"Nor is the contention that his affections for his brothers and sisters were alienated by the respondent, sustained by the evidence. While the evidence discloses that visits between the decedent and his brothers and sisters were less frequent during the later years, the disruption in such visits was largely due to the contestants rather than the decedent or the respondent herein. . . .
"The contention that an illicit relationship existed between the decedent and the respondent herein, in my opinion, is not sustained by the evidence. Such contention, in my opinion, is based upon suspicion rather than upon concrete or substantial direct or circumstantial evidence. The character and reputation of a mother of two grown children should not be marred or destroyed upon mere suspicion, especially where her neighbors and friends, as in the case at bar, testify as to her good qualities, habits and morality.
"The evidence discloses that the decedent met the respondent in 1938 or 1939, while she was a patient in a Seattle hospital. A friendship was formed between the decedent and the respondent and her then husband (the latter being crippled by a paralytic stroke.) This friendship continued until the death of the respondent's husband in April, 1944. Subsequently, the decedent became a roomer and boarder in respondent's home. Her testimony that decedent and respondent thereafter became engaged and planned to marry is corroborated by both direct and circumstantial evidence herein. The marriage, at the request of her son, was deferred until a year had elapsed after the death of respondent's husband. Before such year had elapsed, decedent contracted the serious heart ailment which culminated in his death. The will here in question was prepared during such illness, just prior to the going of decedent to the hospital, by a capable, conscientious, experienced member of the Seattle Bar. Such lawyer testified herein that decedent at the time was in full possession of his faculties and not suffering any undue influence. Decedent was discharged from the hospital within two or three weeks, and returned to respondent's home. He died six weeks or two months thereafter during a subsequent heart attack. . . .
"In the final analysis, it seems to me that the fact that the decedent failed to revoke or change his will after he was discharged from the hospital, although he lived several weeks thereafter during which he was in full possession of his mental faculties, refutes the contention that he was unduly influenced at the time such will was executed."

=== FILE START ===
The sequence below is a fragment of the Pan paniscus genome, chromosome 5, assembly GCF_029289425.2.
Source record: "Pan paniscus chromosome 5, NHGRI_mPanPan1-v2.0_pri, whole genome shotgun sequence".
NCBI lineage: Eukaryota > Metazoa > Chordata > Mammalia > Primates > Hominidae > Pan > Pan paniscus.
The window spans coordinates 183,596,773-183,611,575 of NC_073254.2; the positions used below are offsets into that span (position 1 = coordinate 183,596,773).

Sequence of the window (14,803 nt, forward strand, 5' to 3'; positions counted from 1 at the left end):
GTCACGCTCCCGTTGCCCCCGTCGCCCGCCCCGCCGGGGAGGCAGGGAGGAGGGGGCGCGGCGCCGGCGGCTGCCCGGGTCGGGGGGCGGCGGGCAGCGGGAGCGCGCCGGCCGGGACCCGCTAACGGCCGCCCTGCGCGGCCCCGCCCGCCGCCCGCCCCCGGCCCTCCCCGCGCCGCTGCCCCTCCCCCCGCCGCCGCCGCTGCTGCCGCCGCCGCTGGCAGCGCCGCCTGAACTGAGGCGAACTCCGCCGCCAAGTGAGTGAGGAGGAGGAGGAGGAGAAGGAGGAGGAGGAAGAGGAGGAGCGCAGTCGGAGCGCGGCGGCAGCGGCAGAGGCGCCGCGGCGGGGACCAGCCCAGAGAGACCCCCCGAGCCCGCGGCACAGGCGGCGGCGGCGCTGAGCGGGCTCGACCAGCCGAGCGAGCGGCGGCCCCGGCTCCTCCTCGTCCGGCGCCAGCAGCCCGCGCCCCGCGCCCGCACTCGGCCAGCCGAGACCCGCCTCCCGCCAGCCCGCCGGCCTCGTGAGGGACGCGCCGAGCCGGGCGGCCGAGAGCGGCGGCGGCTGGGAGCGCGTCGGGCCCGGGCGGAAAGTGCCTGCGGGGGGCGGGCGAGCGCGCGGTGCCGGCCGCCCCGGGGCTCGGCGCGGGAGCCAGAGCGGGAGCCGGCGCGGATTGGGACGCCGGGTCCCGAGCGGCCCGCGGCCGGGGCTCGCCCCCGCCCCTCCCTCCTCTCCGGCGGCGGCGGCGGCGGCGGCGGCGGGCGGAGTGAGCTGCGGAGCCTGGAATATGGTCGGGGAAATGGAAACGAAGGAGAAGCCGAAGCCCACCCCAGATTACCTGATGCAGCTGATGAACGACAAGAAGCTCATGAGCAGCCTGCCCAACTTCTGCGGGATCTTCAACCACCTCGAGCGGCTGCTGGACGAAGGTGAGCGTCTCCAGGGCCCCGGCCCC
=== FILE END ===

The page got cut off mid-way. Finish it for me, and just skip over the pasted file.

The evidence produced in the instant case is not sufficient to overcome the findings, conclusions, and judgment of the trial court. The trial court saw and listened to the testimony of many witnesses through a long and well-presented case, and decided in favor of the proponents of the will upon conflicting evidence.
A trial judge is much more than a commissioner named to take and collect evidence in a case. He is a judicial officer provided for by our constitution, and the laws of this state. He has had years of experience as a trial lawyer, and as a judge. He is a student of human beings who come to testify on the witness stand and give their stories. He had the opportunity, and it was his duty, to study the witnesses. In determining the credibility of the various witnesses, and the weight to be given to their testimony, he took into consideration their conduct and demeanor while testifying, their temper, feeling of bias, if any, their fairness, or lack of fairness, their conduct and appearance while on the witness stand, and while in the courtroom, the reasonableness, or unreasonableness of the story they told, their opportunity, or lack of opportunity, of knowing that about which they testified, the apparent capacity and intelligence of the respective witnesses, and their capability to correctly observe and report the matters testified to by them. He gave such credit and weight to the testimony of each witness, which, under all the circumstances, he deemed that witness, and his, or her testimony, was entitled to receive. The credibility of the witnesses, and the force of their testimony, and the weight that should be attached to it, are all matters concerning which the trial judge is the best judge.
 As has been stated in many of our opinions, the trial judge has the opportunity to test the credit and weigh the evidence of the various witnesses which is denied to us who read no more than the words on the typewritten pages of the statement of facts. Realizing, however, that this case is tried de novo in this court, we have given careful consideration to the evidence contained in the statement of facts. From that study, we conclude that no undue influence caused Mr. Martinson to leave his estate to Mrs. Earnest. We are of the opinion that he made his will with the deliberate intent of remembering the woman he loved and hoped to make his wife.
The judgment is affirmed.
MALLERY, C.J., MILLARD, SCHWELLENBACH, and HILL, JJ., concur.